Before I delve into the meat of today’s post, I have to give a big ol’ thank you to each and every single one of you. I’ve got some brand spankin’ new (you, bad boy) blog followers and comments are popping up from new names and faces, and I love it. Absolutely love it. I’m hoping you newbies are here to stay because I’m not much for one night stands. I’m more of a long-term kinda gal. Plus, I’m assuming it means I was enticing enough or my brand of snark was clever enough to keep you coming back for more. Whatever the reason, thank you. I love hearing from you guys; your comments literally make my day. So, “go ahead, make my day.”
I want to talk herbs today.
Not those kind of herbs. Those days are long gone or perhaps never were. I plead the fifth on that topic. I’ve seen my share of bad television shows, so I know all about the fifth. Just try me, and I’ll go fifth on your ass. I’ll clam up faster than a…well, a clam.
Today, I’m talking about locally grown (still not that kind) cooking herbs because it gives me a chance to participate in Kristy’s localism link up, where we celebrate and ever so gently push on you (do it, do it now) all things local. Since my CSA is currently dead in the water, local is hard to come by, but not as hard as one might think.
You see, in the spring when locally grown, organic herbs start popping up at the grocery stores, I buy them, and when possible, I buy them in bulk. I bring them home, and I repot them in large plastic containers, which I keep outdoors and then enjoy all summer and fall long. I also bring a couple of chosen ones, think heartier and longer lasting, indoors and repot them into small, but pretty containers (it’s all about the presentation). Repotting the herbs, because I’m sure they are intuitive enough to know, gives them a sense of permanency and having a pretty new home, well who wouldn’t want that? Call me crazy; hell I’ve been called much worse before, but my kitchen window sill herb garden is still going. I’d like to say it’s going strong, but since I do live in Ohio, where it’s cold and dark for months on end, calling them strong would be a stretch. They are dwindling down to practically nothing, but they are still kicking it, and they are definitely edible, even after all these months.
They may not look like much, but these are little pots of joy for me. I’ve still got basil, sage and parsley growing indoors, and my outdoor rosemary plant is a fighter because that broad is still hanging on. She’s covered in snow right now, but her beautiful stalks of rosemary are peeking through the white powder and definitely still usable.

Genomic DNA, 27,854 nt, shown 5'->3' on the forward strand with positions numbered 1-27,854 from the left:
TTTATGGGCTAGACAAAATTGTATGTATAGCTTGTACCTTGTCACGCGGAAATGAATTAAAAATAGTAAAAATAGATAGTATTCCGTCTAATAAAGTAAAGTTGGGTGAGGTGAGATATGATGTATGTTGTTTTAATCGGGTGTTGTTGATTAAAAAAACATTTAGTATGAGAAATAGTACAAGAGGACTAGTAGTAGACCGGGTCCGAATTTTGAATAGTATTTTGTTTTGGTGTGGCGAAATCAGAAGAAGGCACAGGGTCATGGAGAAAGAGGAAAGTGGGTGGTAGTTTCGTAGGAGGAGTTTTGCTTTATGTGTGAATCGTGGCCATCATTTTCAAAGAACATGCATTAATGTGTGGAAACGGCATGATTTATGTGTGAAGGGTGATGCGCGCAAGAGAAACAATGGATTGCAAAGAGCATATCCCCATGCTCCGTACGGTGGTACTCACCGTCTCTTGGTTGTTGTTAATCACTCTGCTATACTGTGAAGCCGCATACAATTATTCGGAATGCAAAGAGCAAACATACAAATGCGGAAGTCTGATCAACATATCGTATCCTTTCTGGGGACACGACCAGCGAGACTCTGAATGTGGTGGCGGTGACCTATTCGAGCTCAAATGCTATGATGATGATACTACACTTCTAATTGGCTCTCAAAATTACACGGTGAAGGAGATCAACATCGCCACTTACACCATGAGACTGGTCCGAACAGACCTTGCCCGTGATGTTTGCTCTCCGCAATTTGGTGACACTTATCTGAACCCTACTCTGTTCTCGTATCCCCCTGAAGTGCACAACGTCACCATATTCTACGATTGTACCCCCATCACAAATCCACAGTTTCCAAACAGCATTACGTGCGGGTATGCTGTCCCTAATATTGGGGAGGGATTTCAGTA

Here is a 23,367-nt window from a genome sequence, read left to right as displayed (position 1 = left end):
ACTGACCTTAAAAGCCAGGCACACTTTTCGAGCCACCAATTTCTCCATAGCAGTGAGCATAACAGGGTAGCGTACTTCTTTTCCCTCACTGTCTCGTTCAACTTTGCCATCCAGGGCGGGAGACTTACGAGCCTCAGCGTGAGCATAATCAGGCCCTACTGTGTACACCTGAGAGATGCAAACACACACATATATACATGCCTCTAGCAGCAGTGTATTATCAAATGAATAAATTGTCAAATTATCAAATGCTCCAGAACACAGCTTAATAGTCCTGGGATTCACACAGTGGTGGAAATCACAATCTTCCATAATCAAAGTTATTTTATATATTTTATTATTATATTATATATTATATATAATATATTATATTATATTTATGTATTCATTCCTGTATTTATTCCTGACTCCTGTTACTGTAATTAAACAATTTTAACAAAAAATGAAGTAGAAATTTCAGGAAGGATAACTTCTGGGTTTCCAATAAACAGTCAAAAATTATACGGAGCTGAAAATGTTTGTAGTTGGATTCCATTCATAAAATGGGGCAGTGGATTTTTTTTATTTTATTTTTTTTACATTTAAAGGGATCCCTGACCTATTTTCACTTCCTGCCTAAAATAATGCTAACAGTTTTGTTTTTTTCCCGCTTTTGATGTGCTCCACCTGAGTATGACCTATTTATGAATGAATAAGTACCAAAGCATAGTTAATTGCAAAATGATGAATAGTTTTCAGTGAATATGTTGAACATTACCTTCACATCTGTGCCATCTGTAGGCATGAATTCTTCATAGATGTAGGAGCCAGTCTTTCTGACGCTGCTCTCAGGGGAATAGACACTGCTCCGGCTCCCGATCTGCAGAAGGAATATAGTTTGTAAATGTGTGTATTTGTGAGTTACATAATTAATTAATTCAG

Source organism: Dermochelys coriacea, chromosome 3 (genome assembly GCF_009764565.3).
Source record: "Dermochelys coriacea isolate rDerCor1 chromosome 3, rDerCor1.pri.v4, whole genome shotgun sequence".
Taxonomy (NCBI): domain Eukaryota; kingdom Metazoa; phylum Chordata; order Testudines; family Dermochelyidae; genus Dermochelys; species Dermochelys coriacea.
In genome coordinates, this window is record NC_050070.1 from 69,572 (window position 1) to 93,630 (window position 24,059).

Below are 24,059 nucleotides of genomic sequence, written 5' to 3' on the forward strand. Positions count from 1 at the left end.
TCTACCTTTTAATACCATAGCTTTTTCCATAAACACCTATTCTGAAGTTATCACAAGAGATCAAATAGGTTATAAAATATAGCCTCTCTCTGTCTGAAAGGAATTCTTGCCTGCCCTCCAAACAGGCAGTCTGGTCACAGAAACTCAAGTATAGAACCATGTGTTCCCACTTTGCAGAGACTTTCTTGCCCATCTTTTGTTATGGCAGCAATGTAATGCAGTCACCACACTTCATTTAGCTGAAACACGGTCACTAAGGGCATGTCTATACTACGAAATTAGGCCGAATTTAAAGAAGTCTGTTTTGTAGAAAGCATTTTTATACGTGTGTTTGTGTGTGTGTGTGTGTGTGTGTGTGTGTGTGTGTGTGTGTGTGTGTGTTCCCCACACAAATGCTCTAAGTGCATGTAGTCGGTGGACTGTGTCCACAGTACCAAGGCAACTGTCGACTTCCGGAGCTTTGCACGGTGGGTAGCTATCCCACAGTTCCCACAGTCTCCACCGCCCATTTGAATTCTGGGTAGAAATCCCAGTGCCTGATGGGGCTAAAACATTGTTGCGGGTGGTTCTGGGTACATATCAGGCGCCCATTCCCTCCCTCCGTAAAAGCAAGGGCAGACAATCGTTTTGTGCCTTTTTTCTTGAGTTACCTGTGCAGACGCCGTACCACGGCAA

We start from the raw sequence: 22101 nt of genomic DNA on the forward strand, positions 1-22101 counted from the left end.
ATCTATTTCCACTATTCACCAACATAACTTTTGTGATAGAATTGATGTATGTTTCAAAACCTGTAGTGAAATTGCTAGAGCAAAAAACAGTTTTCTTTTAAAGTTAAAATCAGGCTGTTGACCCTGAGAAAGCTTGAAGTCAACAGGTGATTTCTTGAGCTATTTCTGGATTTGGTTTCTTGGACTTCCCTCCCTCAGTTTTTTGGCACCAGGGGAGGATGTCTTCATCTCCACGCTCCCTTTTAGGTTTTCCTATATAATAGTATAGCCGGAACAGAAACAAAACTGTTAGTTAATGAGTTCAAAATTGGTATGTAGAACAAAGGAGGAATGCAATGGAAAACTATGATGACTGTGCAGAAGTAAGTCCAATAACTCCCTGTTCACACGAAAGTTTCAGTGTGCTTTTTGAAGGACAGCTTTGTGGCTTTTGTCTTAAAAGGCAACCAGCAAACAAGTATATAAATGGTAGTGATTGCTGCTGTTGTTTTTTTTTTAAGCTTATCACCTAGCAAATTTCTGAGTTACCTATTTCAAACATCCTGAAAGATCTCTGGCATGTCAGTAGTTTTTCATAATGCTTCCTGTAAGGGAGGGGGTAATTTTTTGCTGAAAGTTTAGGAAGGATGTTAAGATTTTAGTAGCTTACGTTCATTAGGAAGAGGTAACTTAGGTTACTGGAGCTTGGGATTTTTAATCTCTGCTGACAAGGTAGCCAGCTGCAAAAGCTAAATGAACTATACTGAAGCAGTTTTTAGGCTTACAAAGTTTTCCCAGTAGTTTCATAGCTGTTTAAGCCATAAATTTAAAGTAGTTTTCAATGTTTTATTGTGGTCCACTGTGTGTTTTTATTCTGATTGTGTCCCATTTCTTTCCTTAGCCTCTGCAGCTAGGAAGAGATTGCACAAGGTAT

Herbs are fickle little things. You have to water them often (think every other day), although not as often in the winter (twice a week or so), and you have to trim them on occasion. Yep, in order to make your plants sprout new growth, you have to take away some of the old stuff. Trim them up and eat them. Believe me, they will love you for it, and since I have fresh herbs still growing in February, in Ohio, from last spring, you should listen to me on this one.
Also, using fresh herbs in your cooking makes a world of difference (I shit you not) and having them home-grown in their little bundles of soil means you don’t have to hurry up and use them before they go bad. Plus, it saves you oodles of money in the long run. Those grocery store packets ain’t cheap. As a general rule of thumb:
One Teaspoon of Dried Herbs = One Tablespoon of Fresh Herbs
If you don’t have fresh herbs growing right now and are forced to buy those expensive grocery store numbers, treat them like you would flowers. Trim the stems and pop them in a glass of water to extend their shelf life.
One final tip: if you suddenly find your fresh herbs being overtaken by fruit flies, do not freak out and pitch them all. Ok, you can freak out because bugs are icky, I totally agree, but don’t pitch them because it will happen. Here’s the thing, when you buy organic herbs, they haven’t been hosed down with pesticides so they might appear attractive to some other creatures. In order to rid your herbs and your house of these gross little flies, put a glass of apple cider vinegar with a squeeze of dish soap next to your herbs. It’s like the pied piper for bugs. They will flock to your vinegar and inevitable drown. I didn’t say it was humane, but this technique is incredible effective.
Since I like to show you how I actually use all of my goodies, here’s what’s been happening with my herbs.
I soaked the basil in olive oil with some garlic for hours on end, which later became the base for my pizzette. Who needs tomato sauce; it’s completely overrated.
Fresh rosemary got added to my Drop Biscuits along with cheddar cheese and some hot sauce because I was all out of jalapeno. The rosemary literally changed the flavor profile of these bad boys. For the better, I might add.
The parsley always makes his way into bowls of pasta or fresh soup. This is an old picture, but I’ve made this same spaghetti a bazillion times since then. No exaggeration either. Alright, maybe a slight exaggeration.
The lovely and sassy sage has worked its way into ravioli, ravioli sauces and most recently this pear and blue cheese pizza.
Look at that. Pizza twice in one post. Damn, I’m a lucky girl. Now that I’ve shared all my knowledge with you, go whip up something herb-a-licious.
Do you grow fresh herbs? Any tips on sustaining their life? What are your favorites herbs to cook with?